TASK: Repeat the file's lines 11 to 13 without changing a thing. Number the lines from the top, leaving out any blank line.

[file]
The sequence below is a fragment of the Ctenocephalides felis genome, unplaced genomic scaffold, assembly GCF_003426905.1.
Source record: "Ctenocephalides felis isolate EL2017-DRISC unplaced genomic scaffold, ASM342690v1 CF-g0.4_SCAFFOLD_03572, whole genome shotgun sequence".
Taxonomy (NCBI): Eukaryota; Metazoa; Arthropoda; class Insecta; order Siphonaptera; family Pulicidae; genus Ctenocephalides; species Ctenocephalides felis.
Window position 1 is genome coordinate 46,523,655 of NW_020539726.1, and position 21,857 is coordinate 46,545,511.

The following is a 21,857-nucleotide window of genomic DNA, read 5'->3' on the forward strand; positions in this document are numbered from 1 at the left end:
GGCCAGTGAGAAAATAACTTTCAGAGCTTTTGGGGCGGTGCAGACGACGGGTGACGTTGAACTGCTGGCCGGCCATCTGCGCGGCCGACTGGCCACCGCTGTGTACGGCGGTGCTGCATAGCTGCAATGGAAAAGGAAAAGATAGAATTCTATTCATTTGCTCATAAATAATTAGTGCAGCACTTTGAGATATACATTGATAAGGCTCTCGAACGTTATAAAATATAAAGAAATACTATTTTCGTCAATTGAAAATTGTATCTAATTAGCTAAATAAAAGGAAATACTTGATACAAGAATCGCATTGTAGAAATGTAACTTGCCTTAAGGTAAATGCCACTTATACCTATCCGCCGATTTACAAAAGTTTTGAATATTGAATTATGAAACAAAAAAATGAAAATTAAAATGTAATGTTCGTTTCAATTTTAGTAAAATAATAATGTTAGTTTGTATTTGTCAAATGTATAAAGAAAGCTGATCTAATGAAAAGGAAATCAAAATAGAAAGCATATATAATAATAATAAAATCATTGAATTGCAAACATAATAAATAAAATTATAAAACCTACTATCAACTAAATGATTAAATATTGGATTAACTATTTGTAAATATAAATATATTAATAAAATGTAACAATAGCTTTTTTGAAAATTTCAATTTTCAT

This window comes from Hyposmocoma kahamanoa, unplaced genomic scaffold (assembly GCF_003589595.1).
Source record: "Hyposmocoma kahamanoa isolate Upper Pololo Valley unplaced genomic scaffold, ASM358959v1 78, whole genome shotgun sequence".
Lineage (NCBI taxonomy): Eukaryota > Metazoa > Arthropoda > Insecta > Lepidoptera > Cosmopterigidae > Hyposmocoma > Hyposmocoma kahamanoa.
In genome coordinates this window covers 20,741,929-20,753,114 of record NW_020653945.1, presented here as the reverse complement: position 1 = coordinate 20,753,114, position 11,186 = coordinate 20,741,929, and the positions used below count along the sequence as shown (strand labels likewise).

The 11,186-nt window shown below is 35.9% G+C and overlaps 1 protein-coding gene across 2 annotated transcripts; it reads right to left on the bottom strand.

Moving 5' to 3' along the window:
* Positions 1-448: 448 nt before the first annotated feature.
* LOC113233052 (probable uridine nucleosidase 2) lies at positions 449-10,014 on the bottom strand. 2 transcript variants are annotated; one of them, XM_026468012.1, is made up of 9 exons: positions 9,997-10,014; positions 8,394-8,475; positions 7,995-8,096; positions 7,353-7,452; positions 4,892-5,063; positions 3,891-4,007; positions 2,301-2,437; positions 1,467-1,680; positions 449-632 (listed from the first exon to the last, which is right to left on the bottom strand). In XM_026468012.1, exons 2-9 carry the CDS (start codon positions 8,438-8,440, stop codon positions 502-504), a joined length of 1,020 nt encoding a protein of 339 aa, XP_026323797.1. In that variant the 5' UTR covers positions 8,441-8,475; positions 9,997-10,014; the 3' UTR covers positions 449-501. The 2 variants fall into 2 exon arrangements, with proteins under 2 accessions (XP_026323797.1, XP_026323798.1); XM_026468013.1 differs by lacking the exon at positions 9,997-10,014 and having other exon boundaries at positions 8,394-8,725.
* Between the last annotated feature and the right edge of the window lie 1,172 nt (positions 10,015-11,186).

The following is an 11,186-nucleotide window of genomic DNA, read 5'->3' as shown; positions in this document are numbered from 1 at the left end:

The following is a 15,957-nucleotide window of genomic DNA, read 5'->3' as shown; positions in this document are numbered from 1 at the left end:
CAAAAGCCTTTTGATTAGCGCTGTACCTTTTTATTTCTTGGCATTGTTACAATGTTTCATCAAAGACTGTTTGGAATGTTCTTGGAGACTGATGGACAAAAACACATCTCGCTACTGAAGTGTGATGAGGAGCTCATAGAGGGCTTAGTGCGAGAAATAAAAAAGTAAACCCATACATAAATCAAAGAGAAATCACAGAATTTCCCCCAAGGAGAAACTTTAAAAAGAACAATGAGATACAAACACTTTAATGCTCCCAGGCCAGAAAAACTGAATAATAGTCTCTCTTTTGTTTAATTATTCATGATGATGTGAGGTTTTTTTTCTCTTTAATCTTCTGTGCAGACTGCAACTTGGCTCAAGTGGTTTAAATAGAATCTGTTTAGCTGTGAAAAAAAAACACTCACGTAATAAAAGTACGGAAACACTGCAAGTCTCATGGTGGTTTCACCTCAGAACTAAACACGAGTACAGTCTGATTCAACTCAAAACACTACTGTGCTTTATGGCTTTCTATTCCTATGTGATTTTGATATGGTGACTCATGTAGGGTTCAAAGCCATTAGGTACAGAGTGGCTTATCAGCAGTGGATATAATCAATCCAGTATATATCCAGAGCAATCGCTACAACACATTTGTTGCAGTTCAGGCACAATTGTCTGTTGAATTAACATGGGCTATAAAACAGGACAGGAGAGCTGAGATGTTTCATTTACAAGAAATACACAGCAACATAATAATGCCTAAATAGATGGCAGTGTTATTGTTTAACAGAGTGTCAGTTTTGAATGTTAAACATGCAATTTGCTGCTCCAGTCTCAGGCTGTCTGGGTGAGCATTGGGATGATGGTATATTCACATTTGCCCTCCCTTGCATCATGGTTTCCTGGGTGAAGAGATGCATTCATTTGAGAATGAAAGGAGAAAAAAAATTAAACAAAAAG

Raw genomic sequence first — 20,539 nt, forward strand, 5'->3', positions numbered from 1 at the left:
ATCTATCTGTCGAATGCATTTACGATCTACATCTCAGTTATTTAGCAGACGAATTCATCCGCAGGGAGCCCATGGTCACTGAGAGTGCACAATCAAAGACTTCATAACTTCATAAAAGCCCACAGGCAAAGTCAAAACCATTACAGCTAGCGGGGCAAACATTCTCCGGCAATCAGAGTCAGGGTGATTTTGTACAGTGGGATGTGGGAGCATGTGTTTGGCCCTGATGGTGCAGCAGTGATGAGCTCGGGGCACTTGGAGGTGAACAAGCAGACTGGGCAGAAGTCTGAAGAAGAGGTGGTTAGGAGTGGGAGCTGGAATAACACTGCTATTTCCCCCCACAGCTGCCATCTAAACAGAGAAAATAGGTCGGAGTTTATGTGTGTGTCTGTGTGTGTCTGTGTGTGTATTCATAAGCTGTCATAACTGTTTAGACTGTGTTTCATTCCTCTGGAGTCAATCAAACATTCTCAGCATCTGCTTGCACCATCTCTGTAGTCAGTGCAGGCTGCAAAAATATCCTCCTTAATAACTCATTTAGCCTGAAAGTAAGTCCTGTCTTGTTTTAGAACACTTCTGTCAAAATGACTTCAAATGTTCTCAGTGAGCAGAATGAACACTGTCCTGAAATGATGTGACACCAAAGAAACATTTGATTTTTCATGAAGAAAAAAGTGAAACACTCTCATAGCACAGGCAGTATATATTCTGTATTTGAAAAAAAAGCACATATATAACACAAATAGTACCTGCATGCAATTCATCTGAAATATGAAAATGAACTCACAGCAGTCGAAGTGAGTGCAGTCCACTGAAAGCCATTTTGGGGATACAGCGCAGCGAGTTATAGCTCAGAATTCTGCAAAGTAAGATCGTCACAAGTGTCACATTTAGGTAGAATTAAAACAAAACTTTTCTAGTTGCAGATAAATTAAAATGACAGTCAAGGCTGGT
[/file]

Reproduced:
The 11,186-nt window shown below is 35.9% G+C and overlaps 1 protein-coding gene across 2 annotated transcripts; it reads right to left on the bottom strand.

Moving 5' to 3' along the window:
* Positions 1-448: 448 nt before the first annotated feature.